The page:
Life is not that hard. My life, by comparison to several million people, is not that hard. I still feel like I’m under a giant crushing rock lately. I’m the blob from the depression commercial. I think it might have been the Zoloft advertisement years ago. The bubble blob that drifted through life with the serious and concerned sounding male voiceover:
“Is it hard to get out of bed in the morning?”
“Have you lost interest in the things you used to enjoy?”
“Do you cry more often?”
Do you find every single thing you encounter irritating? Do you find yourself crying when you forget your kids’ breakfast bars on the kitchen counter in the morning? Does everything, including washing two cups sitting in the sink after breakfast, feel like the most monumental of tasks?
How many days of exercise per week will it take before endorphins flood my body and make me laugh like a maniac?
Is it weird that in conversations with friends or my children or my boss, I make up the answers I want to hear from them in my head? That I’ve created an imaginary significant other with whom I chat in my head (obviously I make up his responses too, he’s perfect). That I miss belly dancing not just for the exercise and companionship but I also loved making vibrator jokes when my instructor talked about how great belly dancing is for sex?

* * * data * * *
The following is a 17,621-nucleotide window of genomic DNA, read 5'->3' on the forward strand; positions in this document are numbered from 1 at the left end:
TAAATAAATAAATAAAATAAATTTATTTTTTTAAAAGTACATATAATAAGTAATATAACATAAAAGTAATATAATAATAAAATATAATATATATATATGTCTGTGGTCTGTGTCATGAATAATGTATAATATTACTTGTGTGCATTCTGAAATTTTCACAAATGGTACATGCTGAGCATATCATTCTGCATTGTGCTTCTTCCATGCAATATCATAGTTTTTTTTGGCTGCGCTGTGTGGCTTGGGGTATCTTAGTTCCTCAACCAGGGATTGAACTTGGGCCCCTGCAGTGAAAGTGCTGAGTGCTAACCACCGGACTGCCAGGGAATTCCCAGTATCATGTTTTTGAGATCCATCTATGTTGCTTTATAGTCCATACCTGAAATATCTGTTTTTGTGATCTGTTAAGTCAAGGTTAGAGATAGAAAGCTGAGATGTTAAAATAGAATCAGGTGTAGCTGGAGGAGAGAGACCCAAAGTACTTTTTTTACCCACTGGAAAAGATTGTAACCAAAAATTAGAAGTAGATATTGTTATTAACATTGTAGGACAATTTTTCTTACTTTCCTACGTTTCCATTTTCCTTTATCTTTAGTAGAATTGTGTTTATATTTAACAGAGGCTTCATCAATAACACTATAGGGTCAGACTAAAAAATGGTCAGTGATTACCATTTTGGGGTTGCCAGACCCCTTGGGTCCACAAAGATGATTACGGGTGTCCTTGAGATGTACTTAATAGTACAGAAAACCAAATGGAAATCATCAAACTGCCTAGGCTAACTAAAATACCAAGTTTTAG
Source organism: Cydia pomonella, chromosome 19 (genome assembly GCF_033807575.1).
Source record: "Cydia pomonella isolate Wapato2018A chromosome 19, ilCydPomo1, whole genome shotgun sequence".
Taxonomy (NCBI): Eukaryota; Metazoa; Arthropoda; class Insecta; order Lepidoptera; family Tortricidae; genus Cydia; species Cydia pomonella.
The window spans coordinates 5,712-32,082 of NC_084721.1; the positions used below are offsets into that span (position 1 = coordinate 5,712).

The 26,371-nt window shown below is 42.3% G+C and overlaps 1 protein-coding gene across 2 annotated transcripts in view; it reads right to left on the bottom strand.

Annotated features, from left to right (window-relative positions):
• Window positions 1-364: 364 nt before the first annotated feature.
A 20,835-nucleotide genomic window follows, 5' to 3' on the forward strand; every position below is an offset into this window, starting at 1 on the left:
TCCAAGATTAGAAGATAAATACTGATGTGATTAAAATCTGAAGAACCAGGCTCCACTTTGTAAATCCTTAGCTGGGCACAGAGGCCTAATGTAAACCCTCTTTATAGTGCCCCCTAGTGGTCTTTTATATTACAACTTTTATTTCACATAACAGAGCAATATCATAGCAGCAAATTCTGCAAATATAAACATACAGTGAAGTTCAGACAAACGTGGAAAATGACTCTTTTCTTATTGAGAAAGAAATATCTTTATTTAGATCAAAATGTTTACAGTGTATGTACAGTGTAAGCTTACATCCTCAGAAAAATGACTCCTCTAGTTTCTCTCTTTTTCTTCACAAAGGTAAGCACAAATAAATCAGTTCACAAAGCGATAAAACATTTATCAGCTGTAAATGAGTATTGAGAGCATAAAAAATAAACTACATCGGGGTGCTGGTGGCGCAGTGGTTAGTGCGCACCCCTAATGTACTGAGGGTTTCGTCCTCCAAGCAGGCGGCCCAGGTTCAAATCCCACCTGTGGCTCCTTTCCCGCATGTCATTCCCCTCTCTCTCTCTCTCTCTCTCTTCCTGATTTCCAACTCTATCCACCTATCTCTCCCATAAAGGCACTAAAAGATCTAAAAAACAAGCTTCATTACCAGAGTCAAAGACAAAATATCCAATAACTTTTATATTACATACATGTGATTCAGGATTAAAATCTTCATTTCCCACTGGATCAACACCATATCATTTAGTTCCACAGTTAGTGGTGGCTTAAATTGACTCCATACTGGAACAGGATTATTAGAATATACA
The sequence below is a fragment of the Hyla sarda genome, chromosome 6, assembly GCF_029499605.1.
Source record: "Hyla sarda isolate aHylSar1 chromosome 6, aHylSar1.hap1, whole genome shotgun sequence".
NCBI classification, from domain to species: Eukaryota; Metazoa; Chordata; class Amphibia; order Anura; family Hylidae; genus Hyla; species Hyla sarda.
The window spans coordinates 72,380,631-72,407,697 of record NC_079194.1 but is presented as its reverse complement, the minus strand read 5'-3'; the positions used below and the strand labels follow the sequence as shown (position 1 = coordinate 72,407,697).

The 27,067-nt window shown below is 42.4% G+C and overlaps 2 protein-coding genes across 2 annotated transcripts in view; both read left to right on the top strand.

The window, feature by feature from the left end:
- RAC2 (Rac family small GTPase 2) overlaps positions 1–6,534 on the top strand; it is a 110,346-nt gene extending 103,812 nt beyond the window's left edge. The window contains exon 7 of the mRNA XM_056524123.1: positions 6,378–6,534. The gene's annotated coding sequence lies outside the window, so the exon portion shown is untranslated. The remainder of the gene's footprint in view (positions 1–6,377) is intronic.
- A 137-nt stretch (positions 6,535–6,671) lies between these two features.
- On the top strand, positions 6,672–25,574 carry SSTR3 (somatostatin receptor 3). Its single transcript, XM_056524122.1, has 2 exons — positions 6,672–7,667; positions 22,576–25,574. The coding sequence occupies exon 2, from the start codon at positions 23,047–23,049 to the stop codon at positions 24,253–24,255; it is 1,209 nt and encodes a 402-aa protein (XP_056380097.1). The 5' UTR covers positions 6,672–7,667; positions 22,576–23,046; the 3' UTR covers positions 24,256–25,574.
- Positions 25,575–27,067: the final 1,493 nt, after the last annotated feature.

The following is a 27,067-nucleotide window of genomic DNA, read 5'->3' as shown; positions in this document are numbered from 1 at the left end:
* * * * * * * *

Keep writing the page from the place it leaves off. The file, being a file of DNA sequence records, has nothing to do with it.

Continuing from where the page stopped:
How long does a funk last? I attended my kids’ sock hop the other night and I found myself clinging to the wall of the gym, not unlike my own middle- and high school days. I made conversation with a tall, lanky man wearing glasses who was standing beside me. I guessed he might have spent some time on the wall in those days as well. He talked to me about his divorce. Not unlike a conversation I may have had with someone else on the wall in school, minus the legalities of marriage. A friend checked in with me the next day. She thought I had looked sad. I didn’t realize I was wearing sadness. She said, “It’s understandable. You have a lot on your plate.”
So does everybody. Especially my mom and dad, when they come to visit and they are helping me catch up on 30 loads of laundry and fixing ceiling fans that have been broken for a year. I continue to need a mom and dad to take care of me. For the love of God, I’m 46 years old. I think. I can’t remember. I keep thinking I’m 45 but that may have been one or two birthdays ago.
Is this the post holiday blues? Only to last until the holiday season starts again in July? Is it pre-Valentines blues? Lord, I hate that day. I heard an idea on the radio to give people who might be suffering from a breakup or a death or just might be single and not loving it, a thoughtful gift. I’m totally going to do that.
Just writing this has brightened me up a little. It is a skill to make yourself smile, even when others watching you type away on your phone think you are a lunatic.
In just 12 hours, it will be Monday morning, the start of another work week. Thank goodness I like what I do for a living. That’s a plus. I’m going to work on gratitude this week. That’s supposed to help. ♥️